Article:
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Planning the PCB Assembly for Your New Product Introduction (NPI) Project

In order to make the assembly process for your project as smooth as possible, it is best to have a plan in place from the very beginning to the end of your project. With a thorough plan in place, the most common assembly delays can be readily avoided. For example; missing information, stock issues, and incorrect information being provided.

The files that are provided during the quotation stage are very important tools in communicating the requirements and specifications of your project to Bittele. The required files can be organized into four categories:

BOM:

The BOM is a required file for Bittele’s assembly process because of the valuable information it provides. The BOM should include each electrical component that needs to be assembled in your project. Each unique component will have its own row in the BOM with the following information: Quantity, Product Number, Reference Designator, Description, and Item Number. For an example please see the sample BOM here. During the quotation stage, the BOM is used to determine the cost of the components and any potential stock issues. At the quotation stage the BOM is also analyzed for discrepancy issues between the quantity and the number of reference designators given, and the given item description and the item description that is available online. Once the order is released to Bittele’s production team the BOM is used to cross-reference the components with the Datasheets of the components, Centroid information and the Gerbers of the board. At this stage any orientation, footprint, clearance, and other assembly issues are checked and investigated.

Centroid:

The Centroid, XY, or Pick and Place file is simply used as a map for our automated assembly machines to place your components in the correct location and in the correct orientation. Bitteles production team scrutinizes the Centroid and the Gerber files to ascertain that the information provided holds no discrepancies.

Gerbers:

Besides providing the fabrication information of the PCB’s of your project the Gerbers also contain information on the assembly location of your components. This can be seen with SMT Pads on the paste layers, drill locations for TH components, and the silkscreen.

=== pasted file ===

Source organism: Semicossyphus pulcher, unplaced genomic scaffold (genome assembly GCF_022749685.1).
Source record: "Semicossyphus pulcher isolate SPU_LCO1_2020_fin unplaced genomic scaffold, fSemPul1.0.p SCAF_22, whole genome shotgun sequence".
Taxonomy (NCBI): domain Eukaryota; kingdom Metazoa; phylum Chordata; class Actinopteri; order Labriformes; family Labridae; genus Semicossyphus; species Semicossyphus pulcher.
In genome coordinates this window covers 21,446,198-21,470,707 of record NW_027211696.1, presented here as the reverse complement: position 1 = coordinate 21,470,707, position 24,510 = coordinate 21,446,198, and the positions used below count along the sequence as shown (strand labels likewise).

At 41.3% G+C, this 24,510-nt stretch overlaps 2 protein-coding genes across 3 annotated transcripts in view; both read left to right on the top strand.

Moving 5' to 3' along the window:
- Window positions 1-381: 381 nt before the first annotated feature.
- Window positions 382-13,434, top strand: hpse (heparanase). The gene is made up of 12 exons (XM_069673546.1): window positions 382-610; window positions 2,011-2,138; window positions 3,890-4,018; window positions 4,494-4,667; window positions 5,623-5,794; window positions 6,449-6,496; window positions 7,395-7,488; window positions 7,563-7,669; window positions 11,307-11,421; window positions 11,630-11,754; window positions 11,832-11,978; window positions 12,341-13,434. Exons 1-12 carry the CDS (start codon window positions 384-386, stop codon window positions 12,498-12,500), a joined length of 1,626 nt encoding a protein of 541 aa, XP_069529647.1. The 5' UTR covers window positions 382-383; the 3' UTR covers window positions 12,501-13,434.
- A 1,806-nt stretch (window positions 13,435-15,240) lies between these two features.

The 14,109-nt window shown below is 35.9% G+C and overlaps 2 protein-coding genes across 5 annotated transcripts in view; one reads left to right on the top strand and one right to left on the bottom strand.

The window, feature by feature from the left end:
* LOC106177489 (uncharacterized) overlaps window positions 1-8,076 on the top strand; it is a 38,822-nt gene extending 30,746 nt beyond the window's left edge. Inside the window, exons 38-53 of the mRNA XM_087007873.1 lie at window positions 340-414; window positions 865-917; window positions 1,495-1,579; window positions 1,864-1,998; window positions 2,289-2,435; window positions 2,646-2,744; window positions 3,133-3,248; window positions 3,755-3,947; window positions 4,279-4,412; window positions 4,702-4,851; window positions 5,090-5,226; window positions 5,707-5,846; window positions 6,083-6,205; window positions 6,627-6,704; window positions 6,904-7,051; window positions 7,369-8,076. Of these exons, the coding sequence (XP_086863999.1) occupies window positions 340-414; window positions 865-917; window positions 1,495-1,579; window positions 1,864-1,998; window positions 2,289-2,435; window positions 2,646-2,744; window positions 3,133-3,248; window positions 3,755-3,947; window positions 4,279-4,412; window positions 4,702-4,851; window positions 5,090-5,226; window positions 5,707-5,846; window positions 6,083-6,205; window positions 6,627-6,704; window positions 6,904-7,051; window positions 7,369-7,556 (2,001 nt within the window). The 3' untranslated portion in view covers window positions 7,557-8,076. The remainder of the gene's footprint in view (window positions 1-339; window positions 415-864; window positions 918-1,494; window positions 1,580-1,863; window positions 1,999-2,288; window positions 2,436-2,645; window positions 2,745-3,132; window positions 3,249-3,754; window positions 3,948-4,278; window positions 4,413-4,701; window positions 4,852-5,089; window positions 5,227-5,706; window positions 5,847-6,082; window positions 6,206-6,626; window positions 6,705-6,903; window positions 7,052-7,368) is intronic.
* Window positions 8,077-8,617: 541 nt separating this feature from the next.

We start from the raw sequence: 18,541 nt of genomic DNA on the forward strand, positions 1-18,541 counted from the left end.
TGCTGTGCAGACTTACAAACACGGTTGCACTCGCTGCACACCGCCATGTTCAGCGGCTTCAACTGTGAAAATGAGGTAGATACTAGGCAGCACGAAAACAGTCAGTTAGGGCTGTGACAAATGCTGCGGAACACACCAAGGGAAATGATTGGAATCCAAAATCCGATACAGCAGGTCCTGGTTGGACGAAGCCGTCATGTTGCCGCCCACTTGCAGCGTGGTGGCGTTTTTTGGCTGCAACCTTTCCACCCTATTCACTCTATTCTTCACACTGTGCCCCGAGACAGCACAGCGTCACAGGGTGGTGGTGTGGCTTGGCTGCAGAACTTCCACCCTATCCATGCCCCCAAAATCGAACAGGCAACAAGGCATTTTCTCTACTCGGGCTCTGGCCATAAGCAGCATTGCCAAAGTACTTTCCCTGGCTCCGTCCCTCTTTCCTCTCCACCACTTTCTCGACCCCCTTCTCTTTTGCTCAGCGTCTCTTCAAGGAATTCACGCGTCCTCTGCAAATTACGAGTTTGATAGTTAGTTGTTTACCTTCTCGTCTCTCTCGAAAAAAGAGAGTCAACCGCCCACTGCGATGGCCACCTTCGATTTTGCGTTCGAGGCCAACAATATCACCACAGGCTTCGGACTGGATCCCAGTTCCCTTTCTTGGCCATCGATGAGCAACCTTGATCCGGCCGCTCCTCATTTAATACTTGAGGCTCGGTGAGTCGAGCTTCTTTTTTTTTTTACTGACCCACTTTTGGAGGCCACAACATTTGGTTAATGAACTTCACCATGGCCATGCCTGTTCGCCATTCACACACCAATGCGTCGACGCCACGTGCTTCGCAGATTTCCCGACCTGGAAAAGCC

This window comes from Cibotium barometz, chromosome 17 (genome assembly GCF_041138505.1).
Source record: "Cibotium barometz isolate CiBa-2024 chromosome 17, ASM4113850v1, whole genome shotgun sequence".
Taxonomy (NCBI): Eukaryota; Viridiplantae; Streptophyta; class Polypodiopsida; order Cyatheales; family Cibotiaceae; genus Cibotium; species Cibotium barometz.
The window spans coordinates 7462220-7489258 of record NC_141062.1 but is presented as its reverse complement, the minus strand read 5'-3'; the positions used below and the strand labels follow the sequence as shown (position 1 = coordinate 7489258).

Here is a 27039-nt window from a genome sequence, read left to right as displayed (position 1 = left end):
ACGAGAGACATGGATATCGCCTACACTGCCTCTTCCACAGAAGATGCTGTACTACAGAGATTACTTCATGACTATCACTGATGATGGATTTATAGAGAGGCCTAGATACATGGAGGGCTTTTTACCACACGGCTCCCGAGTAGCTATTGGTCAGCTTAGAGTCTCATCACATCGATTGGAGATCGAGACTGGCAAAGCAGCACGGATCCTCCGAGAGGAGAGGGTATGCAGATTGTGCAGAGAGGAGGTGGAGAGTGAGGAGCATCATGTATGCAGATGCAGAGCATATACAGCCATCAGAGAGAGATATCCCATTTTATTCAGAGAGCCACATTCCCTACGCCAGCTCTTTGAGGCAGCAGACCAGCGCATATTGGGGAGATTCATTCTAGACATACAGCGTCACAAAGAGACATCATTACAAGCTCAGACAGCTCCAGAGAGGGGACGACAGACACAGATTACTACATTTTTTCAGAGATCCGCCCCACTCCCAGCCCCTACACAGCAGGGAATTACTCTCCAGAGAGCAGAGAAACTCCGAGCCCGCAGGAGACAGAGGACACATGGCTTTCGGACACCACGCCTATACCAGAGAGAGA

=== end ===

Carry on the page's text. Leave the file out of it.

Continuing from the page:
Additional Documentation:

Occasionally your project will have special assembly requirements such as a TH component that needs its leads trimmed to a certain length, or a component that is heat sensitive and thus must be assembled by hand. In such cases, it is best to provide a document with instructions detailing how these special cases must be handled.

As your project develops from its design stages to prototype and then its production stages these four documents must be maintained accurately so that there are as few issues in your project as possible. Developing a BOM early in the development stage of your project can help outline potential stock issues before they cause delays that can only be solved through alternative components that may require the modification of Gerbers. Information from your Centroid and Gerbers can be used to discover discrepancy issues before Bittele reviews your files at which point an issue can cause you to modify your Gerber files which may cause delays. Having the documentation for your special requirements upfront will avoid the delays that will be caused by having to write such documentation in the middle of the production process. Having these documents ready in the early stages of your project can also be very helpful because of how they can be used to provide accurate project estimations without finalizing the project.

Here are a few things to consider as you plan the assembly portion of your project:

SMT Component packages: Certain packages, such as QFN’s, BGA’s and 0201’s have additional assembly and inspection costs associated with them.

Single-Sided vs Double-Sided SMT Assembly: Double-sided assembly costs more than Single-sided assembly.

Stock Issues: As mentioned above it is good practice to plan for alternatives in case key components go out of stock or to stock up on them when they are available ahead of time.

Special requirements: As mentioned above it is a good idea to keep track of all the special requirements your project may need so that it is possible to get an accurate quote for both the cost and the turn time of your project.

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